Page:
For All of Humanity
Mesoamerican and Colonial Medicine in Enlightenment Guatemala
For All of Humanity examines the first public health campaigns in Guatemala, southern Mexico, and Central America in the eighteenth and early nineteenth centuries. Martha Few pays close attention to Indigenous Mesoamerican medical cultures, which not only influenced the shape and scope of those regional campaigns but also affected the broader New World medical cultures. The author reconstructs a rich and complex picture of the ways colonial doctors, surgeons, Indigenous healers, midwives, priests, government officials, and ordinary people engaged in efforts to prevent and control epidemic disease.
Few’s analysis weaves medical history and ethnohistory with social, cultural, and intellectual history. She uses prescriptive texts, medical correspondence, and legal documents to provide rich ethnographic descriptions of Mesoamerican medical cultures, their practitioners, and regional pharmacopeia that came into contact with colonial medicine, at times violently, during public health campaigns.
“In For All of Humanity, Martha Few provides the reader with a fascinating investigation of a range of archival documents, including maps, elucidating indigenous and non-indigenous medical spaces, practices and beliefs in eighteenth-century Guatemala.”—Bulletin of Spanish Studies
“Few’s work adds to the public health historiography by revealing that medical pluralisms shaped health practices in Guatemala beginning in the late 1600s. She excels at breaking down complicated arguments into an approachable text that students will appreciate.”—Choice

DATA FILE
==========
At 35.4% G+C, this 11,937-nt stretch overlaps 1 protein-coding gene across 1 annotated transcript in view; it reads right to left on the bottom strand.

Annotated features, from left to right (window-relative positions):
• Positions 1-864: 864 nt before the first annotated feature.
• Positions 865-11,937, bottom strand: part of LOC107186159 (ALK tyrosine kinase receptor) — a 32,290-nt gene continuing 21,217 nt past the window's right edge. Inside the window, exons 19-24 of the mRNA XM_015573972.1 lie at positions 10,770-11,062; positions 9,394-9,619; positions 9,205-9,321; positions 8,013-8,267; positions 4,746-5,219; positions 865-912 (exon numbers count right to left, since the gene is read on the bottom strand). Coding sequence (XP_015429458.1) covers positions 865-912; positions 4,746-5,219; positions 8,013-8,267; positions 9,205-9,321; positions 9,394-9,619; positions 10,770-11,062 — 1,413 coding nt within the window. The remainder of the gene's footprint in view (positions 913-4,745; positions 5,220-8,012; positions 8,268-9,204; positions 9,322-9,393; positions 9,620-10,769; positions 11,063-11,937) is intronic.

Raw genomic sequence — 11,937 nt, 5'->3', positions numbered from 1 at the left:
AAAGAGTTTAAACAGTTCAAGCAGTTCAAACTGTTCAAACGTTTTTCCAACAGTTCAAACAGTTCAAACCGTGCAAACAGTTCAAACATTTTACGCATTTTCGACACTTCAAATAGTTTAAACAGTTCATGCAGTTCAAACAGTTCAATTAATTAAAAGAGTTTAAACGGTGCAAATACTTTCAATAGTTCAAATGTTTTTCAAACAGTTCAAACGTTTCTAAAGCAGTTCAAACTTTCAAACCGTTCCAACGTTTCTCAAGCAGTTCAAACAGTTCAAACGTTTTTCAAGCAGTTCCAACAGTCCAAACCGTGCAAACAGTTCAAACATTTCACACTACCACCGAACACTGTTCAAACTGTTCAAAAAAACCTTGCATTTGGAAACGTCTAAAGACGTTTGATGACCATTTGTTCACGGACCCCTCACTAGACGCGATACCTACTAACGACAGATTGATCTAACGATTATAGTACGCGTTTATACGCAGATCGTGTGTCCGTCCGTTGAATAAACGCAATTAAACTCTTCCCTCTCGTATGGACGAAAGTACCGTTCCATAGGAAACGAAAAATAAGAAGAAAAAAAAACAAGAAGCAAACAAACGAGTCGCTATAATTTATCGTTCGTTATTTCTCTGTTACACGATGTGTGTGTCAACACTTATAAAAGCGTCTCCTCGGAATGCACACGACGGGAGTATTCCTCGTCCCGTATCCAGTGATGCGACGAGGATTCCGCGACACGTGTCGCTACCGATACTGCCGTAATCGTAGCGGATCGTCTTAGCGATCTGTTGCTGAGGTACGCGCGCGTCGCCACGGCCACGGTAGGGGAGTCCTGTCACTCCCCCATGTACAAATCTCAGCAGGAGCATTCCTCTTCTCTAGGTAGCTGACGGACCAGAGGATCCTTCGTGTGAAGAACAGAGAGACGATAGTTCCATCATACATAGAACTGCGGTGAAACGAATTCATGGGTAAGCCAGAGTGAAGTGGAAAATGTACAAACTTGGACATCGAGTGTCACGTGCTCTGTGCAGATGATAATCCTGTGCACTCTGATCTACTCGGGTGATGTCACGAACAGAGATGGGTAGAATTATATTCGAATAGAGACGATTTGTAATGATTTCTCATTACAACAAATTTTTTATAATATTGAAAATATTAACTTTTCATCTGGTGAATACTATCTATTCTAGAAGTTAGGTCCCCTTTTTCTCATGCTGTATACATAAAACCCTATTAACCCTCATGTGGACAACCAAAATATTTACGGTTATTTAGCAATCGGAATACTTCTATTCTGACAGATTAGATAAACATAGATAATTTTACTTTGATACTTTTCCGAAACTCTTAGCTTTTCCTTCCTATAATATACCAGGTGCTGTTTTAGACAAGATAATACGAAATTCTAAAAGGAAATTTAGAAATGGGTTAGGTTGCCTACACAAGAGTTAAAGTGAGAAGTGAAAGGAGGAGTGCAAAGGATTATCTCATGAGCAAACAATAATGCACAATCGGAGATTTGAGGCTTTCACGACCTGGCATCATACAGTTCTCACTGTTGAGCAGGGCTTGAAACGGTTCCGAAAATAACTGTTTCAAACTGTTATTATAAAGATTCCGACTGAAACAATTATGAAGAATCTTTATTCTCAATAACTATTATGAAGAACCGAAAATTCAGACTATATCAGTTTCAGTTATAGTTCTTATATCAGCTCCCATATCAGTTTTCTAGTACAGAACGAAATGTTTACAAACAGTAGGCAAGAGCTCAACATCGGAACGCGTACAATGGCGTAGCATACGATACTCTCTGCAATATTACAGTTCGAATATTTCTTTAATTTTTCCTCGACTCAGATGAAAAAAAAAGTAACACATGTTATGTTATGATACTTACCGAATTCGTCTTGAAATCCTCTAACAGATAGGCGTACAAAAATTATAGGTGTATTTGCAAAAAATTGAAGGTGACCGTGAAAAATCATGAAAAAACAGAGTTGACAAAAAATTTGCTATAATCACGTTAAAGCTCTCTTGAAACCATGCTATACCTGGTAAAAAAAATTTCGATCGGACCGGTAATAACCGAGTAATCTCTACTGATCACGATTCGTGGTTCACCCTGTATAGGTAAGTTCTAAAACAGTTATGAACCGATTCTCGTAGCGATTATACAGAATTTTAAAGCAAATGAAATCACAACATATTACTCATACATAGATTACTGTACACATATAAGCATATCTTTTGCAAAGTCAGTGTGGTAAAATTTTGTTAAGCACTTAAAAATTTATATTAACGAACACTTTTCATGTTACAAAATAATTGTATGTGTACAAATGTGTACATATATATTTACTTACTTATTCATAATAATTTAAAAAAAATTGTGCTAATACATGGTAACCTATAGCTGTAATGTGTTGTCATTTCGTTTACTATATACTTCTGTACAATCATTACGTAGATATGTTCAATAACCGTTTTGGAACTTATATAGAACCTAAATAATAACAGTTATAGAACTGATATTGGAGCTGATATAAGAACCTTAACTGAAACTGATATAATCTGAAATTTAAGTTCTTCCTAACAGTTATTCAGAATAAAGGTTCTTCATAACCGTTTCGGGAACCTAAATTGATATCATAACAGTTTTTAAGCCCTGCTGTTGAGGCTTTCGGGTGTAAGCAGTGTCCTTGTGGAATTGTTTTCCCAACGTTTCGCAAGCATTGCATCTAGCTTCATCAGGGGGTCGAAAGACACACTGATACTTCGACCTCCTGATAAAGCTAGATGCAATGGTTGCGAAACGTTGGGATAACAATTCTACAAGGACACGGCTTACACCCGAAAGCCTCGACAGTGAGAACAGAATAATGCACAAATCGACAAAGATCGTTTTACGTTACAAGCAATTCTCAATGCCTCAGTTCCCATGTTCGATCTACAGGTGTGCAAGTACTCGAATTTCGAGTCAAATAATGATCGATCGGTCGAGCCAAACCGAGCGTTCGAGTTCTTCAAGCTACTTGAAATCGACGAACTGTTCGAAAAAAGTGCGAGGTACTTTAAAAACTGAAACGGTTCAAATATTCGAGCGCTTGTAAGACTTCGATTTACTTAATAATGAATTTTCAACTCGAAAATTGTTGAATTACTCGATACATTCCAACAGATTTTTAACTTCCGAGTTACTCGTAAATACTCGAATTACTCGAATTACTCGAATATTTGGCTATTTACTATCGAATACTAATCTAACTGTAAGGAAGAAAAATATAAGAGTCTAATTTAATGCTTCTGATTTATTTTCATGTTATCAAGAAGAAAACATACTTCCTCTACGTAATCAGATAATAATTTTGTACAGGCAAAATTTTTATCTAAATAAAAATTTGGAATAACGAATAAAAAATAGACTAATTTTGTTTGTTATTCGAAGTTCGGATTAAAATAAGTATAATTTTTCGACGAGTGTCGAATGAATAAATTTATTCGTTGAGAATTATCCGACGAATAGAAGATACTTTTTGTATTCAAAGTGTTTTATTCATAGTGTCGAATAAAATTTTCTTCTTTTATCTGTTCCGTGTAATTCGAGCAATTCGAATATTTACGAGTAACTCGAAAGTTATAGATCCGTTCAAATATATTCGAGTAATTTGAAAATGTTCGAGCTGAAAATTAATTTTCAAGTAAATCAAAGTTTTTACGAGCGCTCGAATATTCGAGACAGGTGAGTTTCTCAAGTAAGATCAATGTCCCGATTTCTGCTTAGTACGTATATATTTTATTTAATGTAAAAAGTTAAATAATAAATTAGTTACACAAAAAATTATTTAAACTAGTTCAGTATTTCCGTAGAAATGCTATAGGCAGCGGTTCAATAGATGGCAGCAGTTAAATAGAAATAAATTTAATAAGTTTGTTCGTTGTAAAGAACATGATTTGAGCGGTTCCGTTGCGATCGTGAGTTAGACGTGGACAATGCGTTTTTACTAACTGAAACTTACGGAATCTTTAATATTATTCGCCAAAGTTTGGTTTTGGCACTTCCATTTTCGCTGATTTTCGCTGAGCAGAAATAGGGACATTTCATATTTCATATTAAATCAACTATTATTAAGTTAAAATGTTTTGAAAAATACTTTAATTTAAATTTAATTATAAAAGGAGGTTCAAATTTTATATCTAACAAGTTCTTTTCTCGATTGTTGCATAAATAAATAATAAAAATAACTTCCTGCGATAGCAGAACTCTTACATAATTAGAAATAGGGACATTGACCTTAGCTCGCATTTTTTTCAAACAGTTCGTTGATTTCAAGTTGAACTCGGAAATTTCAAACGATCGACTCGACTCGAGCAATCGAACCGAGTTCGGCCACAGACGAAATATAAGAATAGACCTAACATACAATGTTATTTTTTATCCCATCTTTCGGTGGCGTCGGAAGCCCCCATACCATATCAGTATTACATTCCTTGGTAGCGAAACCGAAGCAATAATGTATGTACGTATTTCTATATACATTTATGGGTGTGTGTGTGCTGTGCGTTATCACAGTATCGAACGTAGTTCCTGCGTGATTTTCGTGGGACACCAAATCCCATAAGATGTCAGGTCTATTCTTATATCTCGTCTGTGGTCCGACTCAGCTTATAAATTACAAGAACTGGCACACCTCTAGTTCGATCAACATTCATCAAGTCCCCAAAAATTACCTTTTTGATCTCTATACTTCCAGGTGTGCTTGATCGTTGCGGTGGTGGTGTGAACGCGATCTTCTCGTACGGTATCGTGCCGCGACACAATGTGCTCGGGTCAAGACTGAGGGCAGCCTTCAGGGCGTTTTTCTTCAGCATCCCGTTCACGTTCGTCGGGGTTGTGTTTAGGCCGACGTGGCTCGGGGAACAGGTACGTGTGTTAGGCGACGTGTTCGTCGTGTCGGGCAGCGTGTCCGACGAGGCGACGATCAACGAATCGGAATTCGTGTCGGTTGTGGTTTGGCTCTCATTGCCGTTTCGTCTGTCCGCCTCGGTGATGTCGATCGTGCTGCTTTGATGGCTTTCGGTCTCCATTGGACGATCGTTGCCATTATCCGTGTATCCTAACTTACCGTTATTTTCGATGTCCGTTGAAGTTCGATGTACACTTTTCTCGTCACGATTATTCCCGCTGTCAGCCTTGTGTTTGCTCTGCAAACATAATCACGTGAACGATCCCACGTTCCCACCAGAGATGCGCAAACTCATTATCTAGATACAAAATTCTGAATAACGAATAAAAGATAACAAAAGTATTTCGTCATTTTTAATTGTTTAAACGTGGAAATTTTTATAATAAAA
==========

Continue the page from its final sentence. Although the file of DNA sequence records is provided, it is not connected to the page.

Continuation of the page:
“For All of Humanity serves as an important contribution to the growing literature on medicine and science in the Spanish empire and an important corrective to this literature, which has tended to focus on imperial directives with less attention to local initiatives.”—American Historical Review
“In this well-researched study, Martha Few presents a detailed account of the responses to smallpox, typhus, and other epidemic illnesses in colonial Guatemala.”—Bulletin of the History of Medicine
“Martha Few has opened a fresh window into the new knowledge of the Enlightenment as it filtered into the Americas and was impacted and nurtured by the findings of creole intellectuals and native healers as they faced the challenges of epidemic disease and public health.”—Noble David Cook, author of Born to Die: Disease and New World Conquest, 1492–1650
“A rich and complex picture of the ways various groups engaged in efforts to prevent and control epidemic disease, improve health, and save (and at times baptize) the lives of those facing near-certain death.”—Adam Warren, author of Medicine and Politics in Colonial Peru: Population Growth and the Bourbon Reforms